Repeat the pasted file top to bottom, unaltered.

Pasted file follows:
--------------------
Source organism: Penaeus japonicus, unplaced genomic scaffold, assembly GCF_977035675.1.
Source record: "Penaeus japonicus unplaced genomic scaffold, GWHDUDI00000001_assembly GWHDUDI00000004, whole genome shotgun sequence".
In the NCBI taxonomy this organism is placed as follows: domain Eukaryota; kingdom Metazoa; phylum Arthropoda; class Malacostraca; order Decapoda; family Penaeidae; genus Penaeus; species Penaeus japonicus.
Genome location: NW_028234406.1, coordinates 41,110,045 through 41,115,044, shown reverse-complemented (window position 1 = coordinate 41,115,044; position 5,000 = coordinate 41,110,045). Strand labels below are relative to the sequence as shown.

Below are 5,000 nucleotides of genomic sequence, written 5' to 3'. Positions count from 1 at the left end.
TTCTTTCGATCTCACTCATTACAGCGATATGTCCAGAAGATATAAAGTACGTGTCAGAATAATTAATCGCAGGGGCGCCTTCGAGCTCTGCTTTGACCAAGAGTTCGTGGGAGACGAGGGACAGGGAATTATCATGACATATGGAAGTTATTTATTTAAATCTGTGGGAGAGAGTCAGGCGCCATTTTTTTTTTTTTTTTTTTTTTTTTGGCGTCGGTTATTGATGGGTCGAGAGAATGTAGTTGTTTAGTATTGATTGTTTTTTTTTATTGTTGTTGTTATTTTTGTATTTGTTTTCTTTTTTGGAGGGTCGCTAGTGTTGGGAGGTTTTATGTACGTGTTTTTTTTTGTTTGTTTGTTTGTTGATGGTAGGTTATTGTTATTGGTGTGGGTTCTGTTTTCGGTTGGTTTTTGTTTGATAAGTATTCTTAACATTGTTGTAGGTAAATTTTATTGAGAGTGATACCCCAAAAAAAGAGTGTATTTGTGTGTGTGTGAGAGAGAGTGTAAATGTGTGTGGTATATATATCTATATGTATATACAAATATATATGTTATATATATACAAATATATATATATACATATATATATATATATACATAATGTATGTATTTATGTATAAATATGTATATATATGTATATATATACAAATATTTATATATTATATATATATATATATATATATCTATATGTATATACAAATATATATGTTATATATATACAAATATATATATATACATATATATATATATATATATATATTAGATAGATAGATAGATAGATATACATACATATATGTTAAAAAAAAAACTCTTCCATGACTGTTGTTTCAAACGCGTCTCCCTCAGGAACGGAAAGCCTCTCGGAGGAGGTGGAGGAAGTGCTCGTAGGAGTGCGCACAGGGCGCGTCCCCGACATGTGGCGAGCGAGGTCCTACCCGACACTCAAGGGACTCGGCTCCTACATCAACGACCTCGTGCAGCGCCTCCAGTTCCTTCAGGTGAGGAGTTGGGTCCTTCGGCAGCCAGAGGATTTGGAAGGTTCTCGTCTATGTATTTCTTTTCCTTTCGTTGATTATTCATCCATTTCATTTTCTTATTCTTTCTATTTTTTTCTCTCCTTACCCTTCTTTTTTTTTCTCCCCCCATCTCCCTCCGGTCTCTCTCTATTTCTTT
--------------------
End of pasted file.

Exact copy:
Source organism: Penaeus japonicus, unplaced genomic scaffold, assembly GCF_977035675.1.
Source record: "Penaeus japonicus unplaced genomic scaffold, GWHDUDI00000001_assembly GWHDUDI00000004, whole genome shotgun sequence".
In the NCBI taxonomy this organism is placed as follows: domain Eukaryota; kingdom Metazoa; phylum Arthropoda; class Malacostraca; order Decapoda; family Penaeidae; genus Penaeus; species Penaeus japonicus.
Genome location: NW_028234406.1, coordinates 41,110,045 through 41,115,044, shown reverse-complemented (window position 1 = coordinate 41,115,044; position 5,000 = coordinate 41,110,045). Strand labels below are relative to the sequence as shown.

Below are 5,000 nucleotides of genomic sequence, written 5' to 3'. Positions count from 1 at the left end.
TTCTTTCGATCTCACTCATTACAGCGATATGTCCAGAAGATATAAAGTACGTGTCAGAATAATTAATCGCAGGGGCGCCTTCGAGCTCTGCTTTGACCAAGAGTTCGTGGGAGACGAGGGACAGGGAATTATCATGACATATGGAAGTTATTTATTTAAATCTGTGGGAGAGAGTCAGGCGCCATTTTTTTTTTTTTTTTTTTTTTTTTGGCGTCGGTTATTGATGGGTCGAGAGAATGTAGTTGTTTAGTATTGATTGTTTTTTTTTATTGTTGTTGTTATTTTTGTATTTGTTTTCTTTTTTGGAGGGTCGCTAGTGTTGGGAGGTTTTATGTACGTGTTTTTTTTTGTTTGTTTGTTTGTTGATGGTAGGTTATTGTTATTGGTGTGGGTTCTGTTTTCGGTTGGTTTTTGTTTGATAAGTATTCTTAACATTGTTGTAGGTAAATTTTATTGAGAGTGATACCCCAAAAAAAGAGTGTATTTGTGTGTGTGTGAGAGAGAGTGTAAATGTGTGTGGTATATATATCTATATGTATATACAAATATATATGTTATATATATACAAATATATATATATACATATATATATATATATACATAATGTATGTATTTATGTATAAATATGTATATATATGTATATATATACAAATATTTATATATTATATATATATATATATATATATCTATATGTATATACAAATATATATGTTATATATATACAAATATATATATATACATATATATATATATATATATATATTAGATAGATAGATAGATAGATATACATACATATATGTTAAAAAAAAAACTCTTCCATGACTGTTGTTTCAAACGCGTCTCCCTCAGGAACGGAAAGCCTCTCGGAGGAGGTGGAGGAAGTGCTCGTAGGAGTGCGCACAGGGCGCGTCCCCGACATGTGGCGAGCGAGGTCCTACCCGACACTCAAGGGACTCGGCTCCTACATCAACGACCTCGTGCAGCGCCTCCAGTTCCTTCAGGTGAGGAGTTGGGTCCTTCGGCAGCCAGAGGATTTGGAAGGTTCTCGTCTATGTATTTCTTTTCCTTTCGTTGATTATTCATCCATTTCATTTTCTTATTCTTTCTATTTTTTTCTCTCCTTACCCTTCTTTTTTTTTCTCCCCCCATCTCCCTCCGGTCTCTCTCTATTTCTTT